Running or training after work can be a real struggle. You get home tired and just want to eat and relax. This can be even harder if you have a physically or mentally demanding job role. I used to struggle with my tougher or longer sessions and either completely bail out or opt for a much shorter and easier option instead. Now I train regularly, and successfully, after work… so what changed?
Don’t spend 8+ hours a day working for someone else without spending time working on yourself
The biggest change that I made was to my attitude. I used to come home tired and just want to sit on the sofa and browse Facebook. Now I try to look forward to my workouts, or my runs anyway. I know that I always feel better after a workout and that even a “bad” run is better than no run.
I have adopted a new mantra and method. The mantra, “don’t spend 8+ hours a day working for someone else without spending time working on yourself”. The method, when I walk through my front door that is the start of my day. My work day doesn’t count and the nuisances of earlier are left on the doorstep. Since following this, I have managed to start training after work in a more consistent manner. The only two sessions that I have missed were down to injury.
When I get home I no longer allow myself to sit around or get caught up on social media. Instead I get changed and get straight into my training. Occasionally I may put some food in the oven to cook during my workout, but I try to ensure that I start my workout session as soon as possible.
Enforcing a routine can help make exercising after work feel more natural. Your body adapts and it eventually becomes a habit. To make things easier, get everything you need ready and prepared the night before. If you are going to the gym after work, pack your gym bag the evening before and put it by the door or ready in your car. Preparing your workout gear beforehand minimizes the risk of getting side-tracked or changing your mind.
Fuelling the body correctly is a big part of performing well. You can’t expect to perform at your best if you don’t consume adequate nutrients. I have increased my protein intake to help with muscle recovery. In addition, I pay attention to what I eat and am working on consuming less salt and sugar.
Another big change was switching from simple to complex carbohydrates. Complex carbs take longer for the body to digest and also don’t spike your insulin levels. The result of this is that you feel fuller for longer and crave less sweet or high carb snacks. I have replaced white pasta with wholegrain, and white potatoes with sweet potatoes. I feel less sluggish and don’t crave more food straight after eating lunch!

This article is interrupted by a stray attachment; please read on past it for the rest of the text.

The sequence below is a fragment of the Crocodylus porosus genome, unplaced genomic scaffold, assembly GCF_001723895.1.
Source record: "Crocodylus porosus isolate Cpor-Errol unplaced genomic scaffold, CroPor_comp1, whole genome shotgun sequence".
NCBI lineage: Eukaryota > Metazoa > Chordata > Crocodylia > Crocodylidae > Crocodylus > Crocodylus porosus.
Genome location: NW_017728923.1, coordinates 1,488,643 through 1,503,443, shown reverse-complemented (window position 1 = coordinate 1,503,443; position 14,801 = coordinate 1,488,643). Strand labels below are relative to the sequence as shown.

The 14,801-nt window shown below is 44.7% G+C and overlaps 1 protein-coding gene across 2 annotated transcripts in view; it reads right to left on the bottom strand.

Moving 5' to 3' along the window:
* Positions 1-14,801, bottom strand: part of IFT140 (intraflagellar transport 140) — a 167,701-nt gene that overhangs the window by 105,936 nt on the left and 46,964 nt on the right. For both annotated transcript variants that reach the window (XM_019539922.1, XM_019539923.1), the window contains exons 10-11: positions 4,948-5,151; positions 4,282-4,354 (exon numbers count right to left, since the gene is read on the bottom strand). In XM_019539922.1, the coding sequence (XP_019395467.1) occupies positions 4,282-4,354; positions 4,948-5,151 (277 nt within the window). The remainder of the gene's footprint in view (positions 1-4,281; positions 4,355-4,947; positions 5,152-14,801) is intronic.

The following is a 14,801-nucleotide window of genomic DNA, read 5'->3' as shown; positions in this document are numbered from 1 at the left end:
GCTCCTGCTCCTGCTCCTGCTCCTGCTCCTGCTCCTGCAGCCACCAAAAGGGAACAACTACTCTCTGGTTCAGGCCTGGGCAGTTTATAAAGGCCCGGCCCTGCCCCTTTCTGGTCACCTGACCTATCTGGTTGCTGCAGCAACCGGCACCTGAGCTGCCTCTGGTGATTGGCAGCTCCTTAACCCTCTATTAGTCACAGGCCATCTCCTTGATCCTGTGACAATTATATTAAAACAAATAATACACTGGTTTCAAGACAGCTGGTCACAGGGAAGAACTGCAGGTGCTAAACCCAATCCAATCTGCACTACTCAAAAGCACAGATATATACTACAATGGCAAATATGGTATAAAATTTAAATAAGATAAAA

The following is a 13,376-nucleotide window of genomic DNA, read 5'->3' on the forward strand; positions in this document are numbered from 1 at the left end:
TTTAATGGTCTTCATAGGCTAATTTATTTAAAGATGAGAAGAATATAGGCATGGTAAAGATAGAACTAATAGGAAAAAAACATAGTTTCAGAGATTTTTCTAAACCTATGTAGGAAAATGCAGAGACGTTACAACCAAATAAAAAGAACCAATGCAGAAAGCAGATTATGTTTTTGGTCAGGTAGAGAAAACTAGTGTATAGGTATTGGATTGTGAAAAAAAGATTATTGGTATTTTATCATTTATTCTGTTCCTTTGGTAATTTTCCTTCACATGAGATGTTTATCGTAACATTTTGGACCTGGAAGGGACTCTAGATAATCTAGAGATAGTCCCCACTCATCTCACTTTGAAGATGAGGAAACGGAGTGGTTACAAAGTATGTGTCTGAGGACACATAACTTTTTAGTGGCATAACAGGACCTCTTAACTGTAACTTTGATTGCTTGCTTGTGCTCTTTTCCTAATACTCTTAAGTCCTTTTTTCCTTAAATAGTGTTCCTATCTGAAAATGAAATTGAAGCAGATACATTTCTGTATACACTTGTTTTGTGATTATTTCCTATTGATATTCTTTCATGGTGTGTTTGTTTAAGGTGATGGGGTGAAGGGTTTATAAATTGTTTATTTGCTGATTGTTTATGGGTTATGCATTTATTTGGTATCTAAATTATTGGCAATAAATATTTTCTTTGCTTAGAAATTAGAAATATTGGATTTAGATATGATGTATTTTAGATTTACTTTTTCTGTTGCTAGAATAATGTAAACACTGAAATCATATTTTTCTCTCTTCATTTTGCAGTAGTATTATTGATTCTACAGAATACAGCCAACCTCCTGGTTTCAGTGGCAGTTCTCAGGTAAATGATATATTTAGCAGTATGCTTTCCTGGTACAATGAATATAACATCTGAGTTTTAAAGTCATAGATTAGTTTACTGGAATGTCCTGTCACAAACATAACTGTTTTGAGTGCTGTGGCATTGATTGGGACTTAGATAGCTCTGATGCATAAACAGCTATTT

Water is important for helping muscles to repair and replacing water that is lost through sweat during exercise. Increasing water intake can help reduce fatigue and just makes you feel less sluggish in general. I still don’t drink as much water as I should, but make a conscious effort to drink more water now that I am training more seriously.
Getting enough sleep is essential to ensure that your body is well recovered and able to perform. Work can be mentally and / or physically demanding. Ensuring that you are getting enough sleep is essential in helping you perform at your best, or at all. 7-8 hours sleep per night is recommended.
Remember why you started in the first place! Set yourself some goals to aim for. Goals help to keep you accountable. As such, you are less likely to skip sessions. It can be easy to take the easy way out and just watch TV after work, but is that going to get you closer to where you want to be in the long-term?
It can be hard when first starting out on your fitness journey because you don’t see the results as quickly as you would like. A lot of people give up training after work before they see any real results. It’s important to track your progress, but to also give yourself time to see results. The way I approached my weight loss was “I didn’t gain the weight overnight, so I’m not going to lose it overnight either”.
Since putting more effort into my training and making changes to my lifestyle, I have been seeing results. My race times are improving and I recently ran a personal best with a sub-30 minute 5k. I can run further non-stop, I have lost weight and I feel better overall. These results help to keep me motivated to continue because I can seethe progress and benefits.
Find A Training Buddy / Join A Class
Sometimes external motivation is required! Sessions can seem a lot harder when training after work as you are already fatigued. It is easier to train at a harder intensity when in a social environment. Training with friend or as part of a class can give you more accountability to train. For runners, a running club may be beneficial as it adds the social element. It also adds variety to your workout as you get to chat with people who you may not see often or at all outside of training.
It’s important to take care of yourself and to prioritize your health and wellbeing. Approaching your training with a positive mental attitude can go a long way. There are a number of small changes which can be made to help boost your motivation and performance when training after work. It is essential that you find what works for you and establish your own routine. Remember why you started and set yourself some goals to help track your progress. Of course, if training after work still doesn’t seem feasible, you could always try getting up earlier before work to fit in a workout.